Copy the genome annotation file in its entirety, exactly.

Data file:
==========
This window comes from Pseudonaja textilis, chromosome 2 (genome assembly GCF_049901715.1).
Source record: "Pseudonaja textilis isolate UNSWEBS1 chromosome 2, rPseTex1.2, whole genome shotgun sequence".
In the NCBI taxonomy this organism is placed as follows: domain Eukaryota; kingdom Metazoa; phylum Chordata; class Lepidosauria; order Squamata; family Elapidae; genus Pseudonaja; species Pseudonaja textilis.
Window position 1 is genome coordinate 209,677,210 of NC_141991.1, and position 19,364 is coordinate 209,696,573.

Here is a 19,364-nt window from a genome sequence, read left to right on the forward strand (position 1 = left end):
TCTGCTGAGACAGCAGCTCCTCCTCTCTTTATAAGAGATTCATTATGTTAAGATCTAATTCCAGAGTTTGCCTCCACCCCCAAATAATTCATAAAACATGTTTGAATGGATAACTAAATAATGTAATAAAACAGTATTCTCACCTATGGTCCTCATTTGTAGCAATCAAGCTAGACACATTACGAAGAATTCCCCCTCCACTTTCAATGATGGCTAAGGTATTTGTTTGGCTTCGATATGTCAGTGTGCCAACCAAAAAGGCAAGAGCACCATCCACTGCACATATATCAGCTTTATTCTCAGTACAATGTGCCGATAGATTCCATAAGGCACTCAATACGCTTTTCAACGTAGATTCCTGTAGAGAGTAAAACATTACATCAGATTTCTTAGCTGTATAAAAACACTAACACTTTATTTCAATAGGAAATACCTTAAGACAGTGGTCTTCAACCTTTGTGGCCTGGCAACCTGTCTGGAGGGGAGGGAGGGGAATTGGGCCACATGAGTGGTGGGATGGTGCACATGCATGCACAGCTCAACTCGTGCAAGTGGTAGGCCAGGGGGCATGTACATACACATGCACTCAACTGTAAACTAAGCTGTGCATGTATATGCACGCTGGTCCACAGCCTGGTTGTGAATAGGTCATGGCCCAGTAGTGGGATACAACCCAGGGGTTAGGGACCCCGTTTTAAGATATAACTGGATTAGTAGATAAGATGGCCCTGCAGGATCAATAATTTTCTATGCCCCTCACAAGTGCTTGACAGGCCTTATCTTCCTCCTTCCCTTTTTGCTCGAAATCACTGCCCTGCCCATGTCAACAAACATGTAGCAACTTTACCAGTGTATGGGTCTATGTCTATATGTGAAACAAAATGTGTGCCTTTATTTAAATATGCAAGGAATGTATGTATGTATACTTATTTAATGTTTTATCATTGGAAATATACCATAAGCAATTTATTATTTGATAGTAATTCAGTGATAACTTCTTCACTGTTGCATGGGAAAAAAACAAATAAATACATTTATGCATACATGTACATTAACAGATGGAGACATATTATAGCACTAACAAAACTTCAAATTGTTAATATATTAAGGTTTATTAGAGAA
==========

This window comes from Pseudonaja textilis, chromosome 2 (genome assembly GCF_049901715.1).
Source record: "Pseudonaja textilis isolate UNSWEBS1 chromosome 2, rPseTex1.2, whole genome shotgun sequence".
In the NCBI taxonomy this organism is placed as follows: domain Eukaryota; kingdom Metazoa; phylum Chordata; class Lepidosauria; order Squamata; family Elapidae; genus Pseudonaja; species Pseudonaja textilis.
Window position 1 is genome coordinate 209,677,210 of NC_141991.1, and position 19,364 is coordinate 209,696,573.

Here is a 19,364-nt window from a genome sequence, read left to right on the forward strand (position 1 = left end):
TCTGCTGAGACAGCAGCTCCTCCTCTCTTTATAAGAGATTCATTATGTTAAGATCTAATTCCAGAGTTTGCCTCCACCCCCAAATAATTCATAAAACATGTTTGAATGGATAACTAAATAATGTAATAAAACAGTATTCTCACCTATGGTCCTCATTTGTAGCAATCAAGCTAGACACATTACGAAGAATTCCCCCTCCACTTTCAATGATGGCTAAGGTATTTGTTTGGCTTCGATATGTCAGTGTGCCAACCAAAAAGGCAAGAGCACCATCCACTGCACATATATCAGCTTTATTCTCAGTACAATGTGCCGATAGATTCCATAAGGCACTCAATACGCTTTTCAACGTAGATTCCTGTAGAGAGTAAAACATTACATCAGATTTCTTAGCTGTATAAAAACACTAACACTTTATTTCAATAGGAAATACCTTAAGACAGTGGTCTTCAACCTTTGTGGCCTGGCAACCTGTCTGGAGGGGAGGGAGGGGAATTGGGCCACATGAGTGGTGGGATGGTGCACATGCATGCACAGCTCAACTCGTGCAAGTGGTAGGCCAGGGGGCATGTACATACACATGCACTCAACTGTAAACTAAGCTGTGCATGTATATGCACGCTGGTCCACAGCCTGGTTGTGAATAGGTCATGGCCCAGTAGTGGGATACAACCCAGGGGTTAGGGACCCCGTTTTAAGATATAACTGGATTAGTAGATAAGATGGCCCTGCAGGATCAATAATTTTCTATGCCCCTCACAAGTGCTTGACAGGCCTTATCTTCCTCCTTCCCTTTTTGCTCGAAATCACTGCCCTGCCCATGTCAACAAACATGTAGCAACTTTACCAGTGTATGGGTCTATGTCTATATGTGAAACAAAATGTGTGCCTTTATTTAAATATGCAAGGAATGTATGTATGTATACTTATTTAATGTTTTATCATTGGAAATATACCATAAGCAATTTATTATTTGATAGTAATTCAGTGATAACTTCTTCACTGTTGCATGGGAAAAAAACAAATAAATACATTTATGCATACATGTACATTAACAGATGGAGACATATTATAGCACTAACAAAACTTCAAATTGTTAATATATTAAGGTTTATTAGAGAA